Oh dear, I am bad. So much has been going on in the garden, and have I been blogging about it? No. In between working, coping with a crap hand (not of cards, crappy tendon problems, again, boooo-ring) and actually gardening, blogging has been left behind. But so has my birch…
It’s most odd. I was anticipating significant change between August and September, and again between September and October, but it’s not really happened.
The downy birch is just not colouring up, but then neither are my other birches, like the big thug in front of my baby birch here. The area around it has changed, and significantly too: the meadow has been cut. This has allowed other things to appear, like these crocuses
and a rather miscellaneous array of fungi, none of which I can identify as they mostly go brown and slimy before I can get to them with Roger Phillips wonderful photographic guide, Mushrooms.
But apart from that very little has altered. The odd leaf is going brown and one or two are even yellow, but there are still scale insects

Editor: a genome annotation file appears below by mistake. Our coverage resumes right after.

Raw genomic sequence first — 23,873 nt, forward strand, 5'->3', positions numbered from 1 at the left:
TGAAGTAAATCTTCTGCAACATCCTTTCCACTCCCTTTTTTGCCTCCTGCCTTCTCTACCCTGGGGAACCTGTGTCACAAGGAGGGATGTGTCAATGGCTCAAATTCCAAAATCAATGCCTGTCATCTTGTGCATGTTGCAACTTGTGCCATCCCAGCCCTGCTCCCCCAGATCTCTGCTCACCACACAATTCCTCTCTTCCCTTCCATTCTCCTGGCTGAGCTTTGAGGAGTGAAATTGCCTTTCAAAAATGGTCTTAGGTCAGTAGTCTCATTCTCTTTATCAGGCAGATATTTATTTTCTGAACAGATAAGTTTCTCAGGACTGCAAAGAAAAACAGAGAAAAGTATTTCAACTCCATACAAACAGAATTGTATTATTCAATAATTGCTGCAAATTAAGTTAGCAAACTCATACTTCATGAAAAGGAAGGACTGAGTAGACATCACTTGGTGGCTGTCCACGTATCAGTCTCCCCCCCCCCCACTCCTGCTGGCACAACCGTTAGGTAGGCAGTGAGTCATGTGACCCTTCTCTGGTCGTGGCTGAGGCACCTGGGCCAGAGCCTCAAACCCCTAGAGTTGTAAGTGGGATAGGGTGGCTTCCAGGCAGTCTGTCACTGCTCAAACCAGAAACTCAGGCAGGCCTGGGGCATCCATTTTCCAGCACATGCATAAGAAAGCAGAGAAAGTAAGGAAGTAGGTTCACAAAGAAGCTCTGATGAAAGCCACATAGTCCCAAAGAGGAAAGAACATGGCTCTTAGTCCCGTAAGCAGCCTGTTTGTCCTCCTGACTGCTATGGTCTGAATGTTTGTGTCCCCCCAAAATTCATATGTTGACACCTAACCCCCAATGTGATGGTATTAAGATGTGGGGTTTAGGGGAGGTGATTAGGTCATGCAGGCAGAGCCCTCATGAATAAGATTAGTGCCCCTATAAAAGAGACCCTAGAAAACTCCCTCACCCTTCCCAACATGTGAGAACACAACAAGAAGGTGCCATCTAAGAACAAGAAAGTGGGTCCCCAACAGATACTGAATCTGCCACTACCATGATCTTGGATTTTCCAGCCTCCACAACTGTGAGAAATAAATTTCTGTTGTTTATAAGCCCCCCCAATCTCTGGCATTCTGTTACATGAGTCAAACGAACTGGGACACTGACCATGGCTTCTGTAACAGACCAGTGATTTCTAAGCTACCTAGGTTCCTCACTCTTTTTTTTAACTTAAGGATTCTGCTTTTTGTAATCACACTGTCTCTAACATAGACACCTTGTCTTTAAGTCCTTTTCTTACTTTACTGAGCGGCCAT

sunning themselves when the weather permits. Mind you, there are definitely fewer of these than there were last time.
One thing I have noticed, though, is that the bark of my baby downy birch is most definitely changing colour. When I started following my as-then-unidentified tree, the trunk was still very orange. The majority of the branches (like this one) and the higher parts of the trunk still are a warm orangey brown in colour. But the base of the trunk, right up to the level of the first branches, now has a distinct silvery tone. I’d not realised quite how silvery until I looked again at that top shot – silver with a hint of marmalade, instead of the other way round.
The leaves may not be changing colour dramatically, but they are definitely thinning out:
They are also beginning to dry out and are starting to feel quite crispy when they’re crushed, so maybe there won’t be any left at all by next month.
The grass isn’t covered in fallen leaves, however – a fact I can only ascribe to the gales and storms we’ve been having. I snatched these pictures on a good day. This is why I waited:
…allegedly, a colour photograph. It’s been a bit on the wild side. Already. The birches are fine with that, though. They bend dramatically, flexing with the force of the gales, and then they ping back upright. Occasionally I might lose a minor branch (the big thug has a small one which is brown and dangling, but totally out of reach), but that’s it. They are ideal for my garden, and I clearly need to plant more (I always fancied a grove of perfect white birches, rather like Anglesey Abbey)…